Have you had any similar experiences where you thought, alright, have I learned anything in all this time? The whole thing had me seriously considering throwing my hands up in the air and calling it quits. But I’m far too stubborn for that.

Grimm Grammar for German

The Texas Language Technology Center of the University of Texas has a very nice online grammar of German, Grimm Grammar.

A snippet from their about page:

Welcome to Grimm Grammar, an irreverent revival and shameless exploitation of 19th-century Grimm Fairy Tales for honorable pedagogical purposes.  Fortunately for you, Dear Reader, thirty-six characters from these fairy tales have returned to 21st century Germany (their precise location cannot be revealed for privacy reasons) to model all things grammatical … anything the most eager language learner may wish to know about the German language.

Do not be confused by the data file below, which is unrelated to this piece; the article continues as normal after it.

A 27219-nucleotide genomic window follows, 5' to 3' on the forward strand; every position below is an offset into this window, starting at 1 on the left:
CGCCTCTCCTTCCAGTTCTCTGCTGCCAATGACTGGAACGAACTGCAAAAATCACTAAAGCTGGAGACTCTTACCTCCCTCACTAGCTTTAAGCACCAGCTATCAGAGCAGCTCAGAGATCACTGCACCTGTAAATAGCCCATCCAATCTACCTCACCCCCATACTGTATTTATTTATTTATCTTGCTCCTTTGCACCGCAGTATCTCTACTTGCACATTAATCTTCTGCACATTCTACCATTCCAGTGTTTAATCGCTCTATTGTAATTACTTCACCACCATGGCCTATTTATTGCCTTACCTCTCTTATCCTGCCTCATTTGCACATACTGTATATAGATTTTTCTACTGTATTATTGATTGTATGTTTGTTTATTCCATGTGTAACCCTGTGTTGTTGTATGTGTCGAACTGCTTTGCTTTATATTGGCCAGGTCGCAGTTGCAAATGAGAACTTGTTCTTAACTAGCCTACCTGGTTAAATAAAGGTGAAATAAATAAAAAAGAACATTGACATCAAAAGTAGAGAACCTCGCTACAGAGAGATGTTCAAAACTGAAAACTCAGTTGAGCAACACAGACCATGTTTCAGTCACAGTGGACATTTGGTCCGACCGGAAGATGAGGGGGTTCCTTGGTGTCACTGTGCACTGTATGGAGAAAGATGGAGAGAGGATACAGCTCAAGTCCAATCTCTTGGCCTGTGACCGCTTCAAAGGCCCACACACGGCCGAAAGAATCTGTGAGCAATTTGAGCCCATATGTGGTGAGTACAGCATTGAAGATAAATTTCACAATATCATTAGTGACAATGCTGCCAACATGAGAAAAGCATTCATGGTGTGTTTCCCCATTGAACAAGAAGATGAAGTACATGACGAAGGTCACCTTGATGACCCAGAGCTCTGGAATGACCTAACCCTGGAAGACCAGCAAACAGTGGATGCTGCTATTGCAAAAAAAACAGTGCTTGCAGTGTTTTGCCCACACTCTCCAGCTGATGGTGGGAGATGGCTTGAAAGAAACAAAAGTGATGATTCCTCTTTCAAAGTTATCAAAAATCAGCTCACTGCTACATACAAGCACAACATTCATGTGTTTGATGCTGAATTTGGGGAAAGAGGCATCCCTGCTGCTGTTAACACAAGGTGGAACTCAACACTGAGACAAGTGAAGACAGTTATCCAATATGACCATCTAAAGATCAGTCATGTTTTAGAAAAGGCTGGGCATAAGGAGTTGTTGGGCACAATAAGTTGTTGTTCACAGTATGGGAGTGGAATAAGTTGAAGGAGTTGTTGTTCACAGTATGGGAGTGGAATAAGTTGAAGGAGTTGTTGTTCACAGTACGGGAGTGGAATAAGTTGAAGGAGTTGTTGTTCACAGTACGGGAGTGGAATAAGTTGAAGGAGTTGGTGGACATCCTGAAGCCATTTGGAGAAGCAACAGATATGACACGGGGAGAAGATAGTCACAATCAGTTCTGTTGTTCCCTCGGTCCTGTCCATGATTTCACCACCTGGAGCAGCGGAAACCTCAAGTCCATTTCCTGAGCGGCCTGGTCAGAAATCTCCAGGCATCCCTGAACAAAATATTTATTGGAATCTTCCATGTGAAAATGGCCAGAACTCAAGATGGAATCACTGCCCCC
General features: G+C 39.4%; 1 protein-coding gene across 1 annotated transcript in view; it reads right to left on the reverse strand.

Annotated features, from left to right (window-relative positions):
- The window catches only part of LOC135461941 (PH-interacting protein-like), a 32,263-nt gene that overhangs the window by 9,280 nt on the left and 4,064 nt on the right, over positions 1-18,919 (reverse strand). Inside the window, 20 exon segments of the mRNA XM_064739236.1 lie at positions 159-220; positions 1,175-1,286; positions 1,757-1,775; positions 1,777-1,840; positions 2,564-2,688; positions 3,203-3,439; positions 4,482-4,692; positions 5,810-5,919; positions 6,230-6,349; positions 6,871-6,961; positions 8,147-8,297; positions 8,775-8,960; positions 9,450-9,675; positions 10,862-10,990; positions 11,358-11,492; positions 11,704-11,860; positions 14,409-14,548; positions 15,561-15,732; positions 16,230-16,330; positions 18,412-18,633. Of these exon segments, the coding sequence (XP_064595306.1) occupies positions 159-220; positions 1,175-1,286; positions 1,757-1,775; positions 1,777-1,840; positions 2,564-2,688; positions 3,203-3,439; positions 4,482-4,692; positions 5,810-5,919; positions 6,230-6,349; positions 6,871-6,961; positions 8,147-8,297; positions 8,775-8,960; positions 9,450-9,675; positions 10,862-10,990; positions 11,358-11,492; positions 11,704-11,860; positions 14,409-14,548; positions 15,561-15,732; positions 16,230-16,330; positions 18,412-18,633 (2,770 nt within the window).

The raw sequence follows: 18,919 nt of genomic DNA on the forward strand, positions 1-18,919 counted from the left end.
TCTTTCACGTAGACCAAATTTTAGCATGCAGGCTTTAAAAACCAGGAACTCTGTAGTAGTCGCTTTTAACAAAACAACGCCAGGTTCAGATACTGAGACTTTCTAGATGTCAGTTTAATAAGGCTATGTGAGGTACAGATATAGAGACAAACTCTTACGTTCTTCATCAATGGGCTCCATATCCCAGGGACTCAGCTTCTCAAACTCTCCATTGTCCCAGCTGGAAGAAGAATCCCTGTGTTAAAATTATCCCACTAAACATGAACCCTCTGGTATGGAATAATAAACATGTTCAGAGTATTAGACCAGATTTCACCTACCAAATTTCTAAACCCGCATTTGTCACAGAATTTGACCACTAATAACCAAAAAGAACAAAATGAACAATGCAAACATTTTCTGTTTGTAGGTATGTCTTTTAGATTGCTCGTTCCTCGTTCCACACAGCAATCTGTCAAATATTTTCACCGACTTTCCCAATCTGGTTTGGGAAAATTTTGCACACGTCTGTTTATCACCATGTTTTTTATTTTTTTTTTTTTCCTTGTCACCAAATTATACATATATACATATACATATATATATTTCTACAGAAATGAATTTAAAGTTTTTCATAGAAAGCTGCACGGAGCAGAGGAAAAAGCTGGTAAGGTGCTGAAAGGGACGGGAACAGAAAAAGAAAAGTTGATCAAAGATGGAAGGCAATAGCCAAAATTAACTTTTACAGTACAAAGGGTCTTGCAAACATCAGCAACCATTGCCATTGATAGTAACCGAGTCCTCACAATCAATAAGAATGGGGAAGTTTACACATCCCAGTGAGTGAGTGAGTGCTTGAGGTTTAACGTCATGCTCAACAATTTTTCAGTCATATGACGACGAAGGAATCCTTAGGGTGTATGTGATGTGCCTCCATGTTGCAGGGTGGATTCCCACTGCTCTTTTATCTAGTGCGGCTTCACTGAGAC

This online grammar reference was created for lower-division language courses at the University of Texas, but any beginning or intermediate learner of German may use it completely free of charge, as long as he or she is willing to take a trip to the imaginary world of Grimm Grammar … the characters of which are grumpy and gorgeous, scary and smarmy, witty and wicked!

If you’re getting started in German, check it out; you could probably skip the introductory German grammar book, and instead just wait until you need a copy Hammer’s.